News Article | February 16, 2017
Site: phys.org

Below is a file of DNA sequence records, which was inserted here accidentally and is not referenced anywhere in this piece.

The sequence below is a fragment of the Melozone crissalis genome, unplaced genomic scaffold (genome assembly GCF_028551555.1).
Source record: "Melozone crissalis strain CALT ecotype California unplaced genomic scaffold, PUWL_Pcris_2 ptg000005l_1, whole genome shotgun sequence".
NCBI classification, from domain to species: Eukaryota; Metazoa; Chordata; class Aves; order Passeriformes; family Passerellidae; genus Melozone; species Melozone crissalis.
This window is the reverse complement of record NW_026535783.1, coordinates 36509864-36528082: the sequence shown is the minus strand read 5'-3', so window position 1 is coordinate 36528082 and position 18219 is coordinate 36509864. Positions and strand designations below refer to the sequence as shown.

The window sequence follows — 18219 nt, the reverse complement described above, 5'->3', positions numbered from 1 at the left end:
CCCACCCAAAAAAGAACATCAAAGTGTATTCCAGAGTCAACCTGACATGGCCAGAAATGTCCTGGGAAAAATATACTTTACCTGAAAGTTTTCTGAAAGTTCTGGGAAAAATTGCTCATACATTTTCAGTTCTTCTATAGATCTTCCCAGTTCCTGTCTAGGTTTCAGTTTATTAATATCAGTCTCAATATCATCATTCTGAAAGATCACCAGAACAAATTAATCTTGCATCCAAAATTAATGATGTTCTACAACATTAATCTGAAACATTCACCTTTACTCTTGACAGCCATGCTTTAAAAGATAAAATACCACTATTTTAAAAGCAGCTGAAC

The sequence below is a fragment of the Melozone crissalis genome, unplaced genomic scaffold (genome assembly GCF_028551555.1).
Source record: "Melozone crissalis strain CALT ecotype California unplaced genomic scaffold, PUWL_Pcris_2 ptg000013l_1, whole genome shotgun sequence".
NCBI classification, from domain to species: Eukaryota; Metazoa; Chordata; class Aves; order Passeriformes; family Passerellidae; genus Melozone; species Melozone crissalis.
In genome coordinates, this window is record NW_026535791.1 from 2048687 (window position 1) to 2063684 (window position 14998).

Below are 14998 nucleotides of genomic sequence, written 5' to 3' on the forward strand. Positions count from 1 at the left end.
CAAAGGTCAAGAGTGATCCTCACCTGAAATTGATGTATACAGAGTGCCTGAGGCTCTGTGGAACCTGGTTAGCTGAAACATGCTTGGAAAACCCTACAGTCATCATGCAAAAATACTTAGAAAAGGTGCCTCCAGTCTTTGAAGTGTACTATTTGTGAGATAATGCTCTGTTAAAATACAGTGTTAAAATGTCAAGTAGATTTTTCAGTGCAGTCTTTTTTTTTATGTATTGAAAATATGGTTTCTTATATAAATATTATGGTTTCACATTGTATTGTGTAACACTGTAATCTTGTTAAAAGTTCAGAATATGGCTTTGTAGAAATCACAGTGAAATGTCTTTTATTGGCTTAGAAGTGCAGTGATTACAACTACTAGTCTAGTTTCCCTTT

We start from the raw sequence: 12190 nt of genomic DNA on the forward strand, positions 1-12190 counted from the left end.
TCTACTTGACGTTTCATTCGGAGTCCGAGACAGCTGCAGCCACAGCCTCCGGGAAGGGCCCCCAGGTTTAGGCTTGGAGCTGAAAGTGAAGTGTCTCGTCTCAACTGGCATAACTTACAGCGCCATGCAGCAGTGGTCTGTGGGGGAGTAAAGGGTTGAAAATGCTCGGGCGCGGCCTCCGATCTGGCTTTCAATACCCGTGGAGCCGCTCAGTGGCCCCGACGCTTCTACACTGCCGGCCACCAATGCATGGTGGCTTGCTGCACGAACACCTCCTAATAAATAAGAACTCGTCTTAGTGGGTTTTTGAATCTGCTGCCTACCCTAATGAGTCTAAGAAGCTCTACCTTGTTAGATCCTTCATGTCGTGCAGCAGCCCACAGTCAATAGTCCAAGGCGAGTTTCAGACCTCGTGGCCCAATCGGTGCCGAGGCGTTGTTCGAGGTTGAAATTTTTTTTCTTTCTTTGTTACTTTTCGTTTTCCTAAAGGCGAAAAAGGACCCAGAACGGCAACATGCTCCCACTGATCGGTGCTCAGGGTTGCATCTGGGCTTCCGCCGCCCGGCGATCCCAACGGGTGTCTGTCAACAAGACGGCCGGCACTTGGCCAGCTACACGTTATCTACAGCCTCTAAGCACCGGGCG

A new, supercomputing-powered, real-time analysis system may change that. Researchers from the Texas Advanced Computing Center (TACC), The University of Texas Health Science Center (UTHSC) and Philips Healthcare, have developed a new, automated platform capable of returning in-depth analyses of MRI scans in minutes, thereby minimizing patient callbacks, saving millions of dollars annually, and advancing precision medicine. The team presented a proof-of-concept demonstration of the platform at the International Conference on Biomedical and Health Informatics this week in Orlando, Florida. The platform they developed combines the imaging capabilities of the Philips MRI scanner with the processing power of the Stampede supercomputer—one of the fastest in the world—using the TACC-developed Agave API Platform infrastructure to facilitate communication, data transfer, and job control between the two. An API, or Application Program Interface, is a set of protocols and tools that specify how software components should interact. Agave manages the execution of the computing jobs and handles the flow of data from site to site. It has been used for a range of problems, from plant genomics to molecular simulations, and allows researchers to access cyberinfrastructure resources like Stampede via the web. "The Agave Platform brings the power of high-performance computing into the clinic," said William (Joe) Allen, a life science researcher for TACC and lead author on the paper. "This gives radiologists and other clinical staff the means to provide real-time quality control, precision medicine, and overall better care to the patient." For their demonstration project, staff at UTHSC performed MRI scans on a patient with a cartilage disorder to assess the state of the disease. Data from the MRI was passed through a proxy server to Stampede where it ran the GRAPE (GRAphical Pipelines Environment) analysis tool. Created by researchers at UTHSC, GRAPE characterizes the scanned tissue and returns pertinent information that can be used to do adaptive scanning - essentially telling a clinician to look more closely at a region of interest, thus accelerating the discovery of pathologies. The researchers demonstrated the system's effectiveness using a T1 mapping process, which converts raw data to useful imagery. The transformation involves computationally-intensive data analyses and is therefore a reasonable demonstration of a typical workflow for real-time, quantitative MRI. A full circuit, from MRI scan to supercomputer and back, took approximately five minutes to complete and was accomplished without any additional inputs or interventions. The system is designed to alert the scanner operator to redo a corrupted scan if the patient moves, or initiate additional scans as needed, while adding only minimal time to the overall scanning process. "We are very excited by this fruitful collaboration with TACC," said Refaat Gabr, an assistant professor of Diagnostic and Interventional Imaging at UTHSC and the lead researcher on the project. "By integrating the computational power of TACC, we plan to build a completely adaptive scan environment to study multiple sclerosis and other diseases." Ponnada Narayana, Gabr's co-principal investigator and the director of Magnetic Resonance Research at The University of Texas Medical School at Houston, elaborated. "Another potential of this technology is the extraction of quantitative, information-based texture analysis of MRI," he said. "There are a few thousand textures that can be quantified on MRI. These textures can be combined using appropriate mathematical models for radiomics. Combining radiomics with genetic profiles, referred to as radiogenomics, has the potential to predict outcomes in a number diseases, including cancer, and is a cornerstone of precision medicine." According to Allen, "science as a service" platforms like Agave will enable doctors to capture many kinds of biomedical data in real time and turn them into actionable insights. "Here, we demonstrated this is possible for MRI. But this same idea could be extended to virtually any medical device that gathers patient data," he said. "In a world of big health data and an almost limitless capacity to compute, there is little reason not to leverage high-performance computing resources in the clinic." Explore further: Stampede 2 drives the frontiers of science and engineering forward